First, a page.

Winter 1999 • Vol. XXI No. 1 Poetry |

Short Course in Semiotics

1. "Naked woman surrounded by police": that's one way to start the poem. But would she mean anything devoid of her context, in this case a lushly late-August deciduous forest, some maple, mostly oak? She carries no prop—for example, no bike chain, which the cops could be sawing from the tree trunk that she's wedded to her body. But let's start with her pure, and untranslated, as the famous cartoon of the door is inscrutable until we post the word "Ladies" at a point that would be four feet up from the ground if this door were not drawn two inches tall—it's us, you see, who make-believe it corresponds to a "true-life" human door. Does it help if I say the naked woman is "really" my true- life friend, she of the tangled dago surname we don't need to get into here? And if I say next that she has been swimming—in Lake Tiorati— 2. you can see how straightaway the tangling subdivides into (a) where the hell is Lake Tiorati? and (b) why naked?—to the last let me answer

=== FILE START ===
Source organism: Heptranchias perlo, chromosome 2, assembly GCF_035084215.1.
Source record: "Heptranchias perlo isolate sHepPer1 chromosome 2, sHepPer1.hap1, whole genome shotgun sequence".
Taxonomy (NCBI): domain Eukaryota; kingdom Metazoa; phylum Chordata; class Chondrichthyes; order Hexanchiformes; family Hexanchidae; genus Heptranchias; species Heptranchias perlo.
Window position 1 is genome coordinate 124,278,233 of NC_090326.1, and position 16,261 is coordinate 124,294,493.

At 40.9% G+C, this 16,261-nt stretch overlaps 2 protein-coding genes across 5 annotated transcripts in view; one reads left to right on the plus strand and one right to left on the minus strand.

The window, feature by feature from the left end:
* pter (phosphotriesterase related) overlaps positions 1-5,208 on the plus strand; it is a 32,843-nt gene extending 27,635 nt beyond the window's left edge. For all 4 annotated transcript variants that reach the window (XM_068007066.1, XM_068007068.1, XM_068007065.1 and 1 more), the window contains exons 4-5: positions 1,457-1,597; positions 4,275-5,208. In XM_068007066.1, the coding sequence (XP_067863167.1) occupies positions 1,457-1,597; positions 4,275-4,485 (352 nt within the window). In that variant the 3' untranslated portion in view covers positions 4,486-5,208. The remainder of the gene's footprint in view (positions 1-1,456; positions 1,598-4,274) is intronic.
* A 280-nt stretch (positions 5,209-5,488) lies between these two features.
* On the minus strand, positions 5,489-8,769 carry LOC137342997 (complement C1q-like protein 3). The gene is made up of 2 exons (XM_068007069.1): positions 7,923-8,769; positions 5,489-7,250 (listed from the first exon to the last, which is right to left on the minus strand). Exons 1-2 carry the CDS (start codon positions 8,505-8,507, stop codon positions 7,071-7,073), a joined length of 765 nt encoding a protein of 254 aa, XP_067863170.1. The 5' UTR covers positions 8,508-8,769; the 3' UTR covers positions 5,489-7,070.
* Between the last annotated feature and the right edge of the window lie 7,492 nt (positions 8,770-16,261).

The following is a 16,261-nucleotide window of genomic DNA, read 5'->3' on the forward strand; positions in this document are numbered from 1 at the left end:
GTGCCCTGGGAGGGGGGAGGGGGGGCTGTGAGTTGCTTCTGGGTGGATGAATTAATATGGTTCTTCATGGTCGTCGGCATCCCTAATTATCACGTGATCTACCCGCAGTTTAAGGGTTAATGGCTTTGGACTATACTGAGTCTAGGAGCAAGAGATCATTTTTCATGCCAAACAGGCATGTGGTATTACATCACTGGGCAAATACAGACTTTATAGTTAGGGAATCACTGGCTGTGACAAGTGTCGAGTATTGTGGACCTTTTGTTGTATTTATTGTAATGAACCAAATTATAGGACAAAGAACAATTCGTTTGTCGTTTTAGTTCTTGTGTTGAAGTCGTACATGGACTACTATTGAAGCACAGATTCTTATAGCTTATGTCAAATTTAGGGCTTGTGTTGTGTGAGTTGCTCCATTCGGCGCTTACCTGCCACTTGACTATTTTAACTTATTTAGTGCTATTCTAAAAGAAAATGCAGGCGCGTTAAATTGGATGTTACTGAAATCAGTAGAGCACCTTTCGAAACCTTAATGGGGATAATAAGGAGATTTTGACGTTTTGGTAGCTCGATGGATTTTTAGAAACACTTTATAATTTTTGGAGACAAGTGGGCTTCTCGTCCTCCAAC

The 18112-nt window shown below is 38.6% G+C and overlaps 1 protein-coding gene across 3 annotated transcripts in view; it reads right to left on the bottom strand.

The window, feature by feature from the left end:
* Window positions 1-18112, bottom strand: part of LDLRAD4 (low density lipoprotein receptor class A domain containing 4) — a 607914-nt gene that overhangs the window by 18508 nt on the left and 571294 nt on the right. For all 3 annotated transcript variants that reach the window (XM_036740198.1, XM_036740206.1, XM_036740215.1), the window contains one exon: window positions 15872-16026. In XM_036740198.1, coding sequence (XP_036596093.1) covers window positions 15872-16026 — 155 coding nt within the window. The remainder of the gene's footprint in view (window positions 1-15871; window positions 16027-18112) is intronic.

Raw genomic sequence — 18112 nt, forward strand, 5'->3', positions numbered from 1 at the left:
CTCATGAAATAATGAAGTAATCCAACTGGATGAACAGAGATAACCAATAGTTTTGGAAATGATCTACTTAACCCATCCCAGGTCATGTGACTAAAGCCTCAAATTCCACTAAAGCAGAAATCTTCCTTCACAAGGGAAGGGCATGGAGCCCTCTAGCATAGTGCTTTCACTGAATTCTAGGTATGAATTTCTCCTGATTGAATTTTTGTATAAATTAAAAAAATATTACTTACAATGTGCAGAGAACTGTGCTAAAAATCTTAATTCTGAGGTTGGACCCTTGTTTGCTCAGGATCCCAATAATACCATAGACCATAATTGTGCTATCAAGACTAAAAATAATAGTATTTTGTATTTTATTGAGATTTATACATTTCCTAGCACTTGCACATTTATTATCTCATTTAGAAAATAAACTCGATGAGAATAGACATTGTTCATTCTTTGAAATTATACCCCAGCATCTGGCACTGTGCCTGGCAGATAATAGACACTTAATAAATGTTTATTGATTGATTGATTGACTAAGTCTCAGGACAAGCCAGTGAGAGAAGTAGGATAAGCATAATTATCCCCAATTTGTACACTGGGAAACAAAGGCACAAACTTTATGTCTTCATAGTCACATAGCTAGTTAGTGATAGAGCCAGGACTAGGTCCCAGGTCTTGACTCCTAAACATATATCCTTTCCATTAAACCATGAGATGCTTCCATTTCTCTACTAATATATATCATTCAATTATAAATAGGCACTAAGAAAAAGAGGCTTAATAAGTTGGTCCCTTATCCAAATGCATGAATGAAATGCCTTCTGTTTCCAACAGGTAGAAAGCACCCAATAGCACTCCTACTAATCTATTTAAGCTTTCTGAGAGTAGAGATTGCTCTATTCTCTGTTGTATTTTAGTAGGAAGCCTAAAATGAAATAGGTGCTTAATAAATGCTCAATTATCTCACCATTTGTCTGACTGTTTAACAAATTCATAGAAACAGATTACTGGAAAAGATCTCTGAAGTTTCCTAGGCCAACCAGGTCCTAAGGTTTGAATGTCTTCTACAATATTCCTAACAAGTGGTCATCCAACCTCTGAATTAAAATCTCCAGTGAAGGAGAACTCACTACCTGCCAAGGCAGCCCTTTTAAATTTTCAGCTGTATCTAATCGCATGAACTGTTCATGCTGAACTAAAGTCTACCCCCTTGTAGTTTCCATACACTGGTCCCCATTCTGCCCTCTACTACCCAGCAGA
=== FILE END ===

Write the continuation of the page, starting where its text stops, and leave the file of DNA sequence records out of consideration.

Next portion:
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Lucia Perillo’s sixth book of poems, On the Spectrum of Possible Deaths (Copper Canyon 2012) was a finalist for the National Book Critics' Circle Award and received the Pacific Northwest Booksellers' Award.

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The Odds

By Lucia Perillo

1. "Naked woman surrounded by police": that's one way to start the poem. But would she mean anything devoid of her context, in this case a lushly late-August deciduous forest, […]

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